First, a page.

COLOGNE, Germany — Sigmar Polke was based in Cologne for over 30 years before he died there in 2010 at age 69, and his Alibis: Retrospective brings his body of work home to rest at the Museum Ludwig. The show cleanly displays roughly 250 items he left behind, generally segregating them by medium. Taken together, the works divulge, veil, dissemble, and entangle late-20th century overcooked Pop imagery and beautifully illustrate Polke’s commitment to meaningless charade.
An inescapable reference for me behind his work is the painter/poet Francis Picabia, as both shared an open-minded, post-conceptual practice that was Dada in its playful, Duchampian sensibility. From 1961 to 1967 Polke studied at the Arts Academy in Düsseldorf under K.O. Götz and Gerhard Hoehme, and where Joseph Beuys was quite influential. There, he attended the 1963 Fluxus festival and developed his Neo-Dada, Fluxus interest for the instability of process.
Polke integrated the photomechanical into his paintings as early as 1963 — work that paved the way for his penchant for image manipulation. In addition to these titanic paintings, there are wonderful, dainty watercolor drawings from his youthful notebooks. Ghostly, washy photographs, taken on the suffering, old Bowery, span an entire wall. Astonishing are the bizarre appropriations of found images in photo-based prints like “Untitled” (1975) and “Untitled (Quetta, Pakistant)” (1974–78) and the intensely complex stencil paintings, like “Pill” (1976) and “Alice in Wonderland” (1972).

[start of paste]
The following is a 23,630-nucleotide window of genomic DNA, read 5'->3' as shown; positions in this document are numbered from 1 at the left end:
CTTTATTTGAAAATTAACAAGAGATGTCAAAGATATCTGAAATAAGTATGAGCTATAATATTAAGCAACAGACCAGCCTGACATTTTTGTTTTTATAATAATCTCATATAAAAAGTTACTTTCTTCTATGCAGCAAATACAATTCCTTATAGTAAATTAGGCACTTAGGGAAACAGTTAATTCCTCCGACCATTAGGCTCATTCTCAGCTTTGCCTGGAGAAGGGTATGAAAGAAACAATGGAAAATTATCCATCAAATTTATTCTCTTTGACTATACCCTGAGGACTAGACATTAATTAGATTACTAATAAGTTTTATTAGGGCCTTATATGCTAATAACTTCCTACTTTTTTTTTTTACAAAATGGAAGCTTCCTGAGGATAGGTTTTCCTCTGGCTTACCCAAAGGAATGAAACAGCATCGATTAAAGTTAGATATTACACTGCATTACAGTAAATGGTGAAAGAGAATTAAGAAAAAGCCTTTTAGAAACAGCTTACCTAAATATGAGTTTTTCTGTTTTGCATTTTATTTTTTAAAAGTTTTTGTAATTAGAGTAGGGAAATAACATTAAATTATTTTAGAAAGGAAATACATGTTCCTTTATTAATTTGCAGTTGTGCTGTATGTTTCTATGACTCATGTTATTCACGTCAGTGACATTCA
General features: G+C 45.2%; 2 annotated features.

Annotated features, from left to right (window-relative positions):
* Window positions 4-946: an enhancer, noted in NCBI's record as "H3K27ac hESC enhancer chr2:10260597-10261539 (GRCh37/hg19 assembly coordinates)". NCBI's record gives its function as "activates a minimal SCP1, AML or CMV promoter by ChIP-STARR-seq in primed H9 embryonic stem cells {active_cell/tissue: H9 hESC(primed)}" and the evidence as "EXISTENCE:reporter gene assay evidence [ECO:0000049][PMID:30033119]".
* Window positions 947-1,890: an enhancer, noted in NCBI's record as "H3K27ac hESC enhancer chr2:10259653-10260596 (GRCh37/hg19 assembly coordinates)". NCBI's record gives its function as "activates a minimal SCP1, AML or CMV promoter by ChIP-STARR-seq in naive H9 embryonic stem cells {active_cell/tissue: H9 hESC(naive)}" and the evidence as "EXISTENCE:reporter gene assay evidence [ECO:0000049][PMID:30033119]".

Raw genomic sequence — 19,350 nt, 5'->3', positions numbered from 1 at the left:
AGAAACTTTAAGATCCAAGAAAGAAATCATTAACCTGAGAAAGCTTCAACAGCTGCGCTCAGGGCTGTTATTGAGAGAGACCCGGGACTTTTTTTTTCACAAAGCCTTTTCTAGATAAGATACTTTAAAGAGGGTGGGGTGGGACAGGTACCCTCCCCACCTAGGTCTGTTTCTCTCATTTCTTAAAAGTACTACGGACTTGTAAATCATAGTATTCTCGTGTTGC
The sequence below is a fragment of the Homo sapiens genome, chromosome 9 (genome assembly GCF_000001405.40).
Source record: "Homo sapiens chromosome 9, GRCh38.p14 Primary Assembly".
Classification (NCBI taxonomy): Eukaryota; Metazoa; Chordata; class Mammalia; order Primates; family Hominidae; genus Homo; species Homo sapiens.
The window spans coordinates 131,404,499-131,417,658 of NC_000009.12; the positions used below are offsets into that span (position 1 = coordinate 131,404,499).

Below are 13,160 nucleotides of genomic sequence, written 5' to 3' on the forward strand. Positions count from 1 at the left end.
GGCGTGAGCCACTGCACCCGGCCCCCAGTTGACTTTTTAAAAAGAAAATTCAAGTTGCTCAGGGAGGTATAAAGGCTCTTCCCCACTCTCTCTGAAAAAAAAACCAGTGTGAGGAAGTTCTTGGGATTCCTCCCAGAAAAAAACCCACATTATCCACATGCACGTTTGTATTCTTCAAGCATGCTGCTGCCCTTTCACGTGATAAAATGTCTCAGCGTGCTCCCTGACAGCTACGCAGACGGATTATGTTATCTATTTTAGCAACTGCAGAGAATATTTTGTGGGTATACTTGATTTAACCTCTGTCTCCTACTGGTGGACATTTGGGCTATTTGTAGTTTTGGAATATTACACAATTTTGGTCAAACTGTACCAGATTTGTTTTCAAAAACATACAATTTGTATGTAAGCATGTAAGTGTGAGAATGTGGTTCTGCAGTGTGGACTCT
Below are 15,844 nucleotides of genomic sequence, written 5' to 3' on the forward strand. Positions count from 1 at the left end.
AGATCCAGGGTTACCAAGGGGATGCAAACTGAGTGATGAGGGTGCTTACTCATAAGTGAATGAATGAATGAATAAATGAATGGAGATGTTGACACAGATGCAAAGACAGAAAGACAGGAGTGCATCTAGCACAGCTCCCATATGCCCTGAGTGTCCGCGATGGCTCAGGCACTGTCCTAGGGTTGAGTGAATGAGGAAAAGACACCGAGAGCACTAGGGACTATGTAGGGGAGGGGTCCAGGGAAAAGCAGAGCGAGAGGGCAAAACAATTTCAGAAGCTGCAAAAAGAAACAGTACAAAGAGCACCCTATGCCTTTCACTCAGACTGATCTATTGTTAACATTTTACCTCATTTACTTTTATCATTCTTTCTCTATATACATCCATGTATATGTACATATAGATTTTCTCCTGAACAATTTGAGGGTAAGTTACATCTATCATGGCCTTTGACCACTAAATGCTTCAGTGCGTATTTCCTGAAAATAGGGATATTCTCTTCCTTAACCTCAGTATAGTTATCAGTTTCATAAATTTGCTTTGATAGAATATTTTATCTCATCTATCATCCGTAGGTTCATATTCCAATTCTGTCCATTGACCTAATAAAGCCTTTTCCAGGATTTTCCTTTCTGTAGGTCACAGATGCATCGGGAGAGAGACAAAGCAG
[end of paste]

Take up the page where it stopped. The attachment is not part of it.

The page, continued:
The show stresses his paintings, but the films are the buried truffles. They are the key to the oeuvre, as film permeates all his ethereal creations. The semi-translucent qualities of film — its chemical make-up and its casting of a wide but immaterial projection — pervade his work. It’s also worth noting that Polke as a teenager apprenticed in a stained-glass studio: the art of translucency par excellence.
In works like “Pill” (1976), Polke raises awareness of a key contemporary dilemma: the interface between our physical reality and cyberspace, where form is set adrift and caught between two spaces. The work’s translucent and virtual quality, stemming from Polke’s central idea of art as a slippery process, gives “Pill” (and most of his work) an immaterial reality that is shared with media distribution on the net. We also see this in his early media-based paintings such as “Girlfriends” (1965/1966) where Polke incorporated the photographic reproductions of raster dots that were used in prints. It is a work that also calls to mind Roy Lichtenstein’s “Look Mickey” (1961) where he first employed the Ben-Day dots printing process.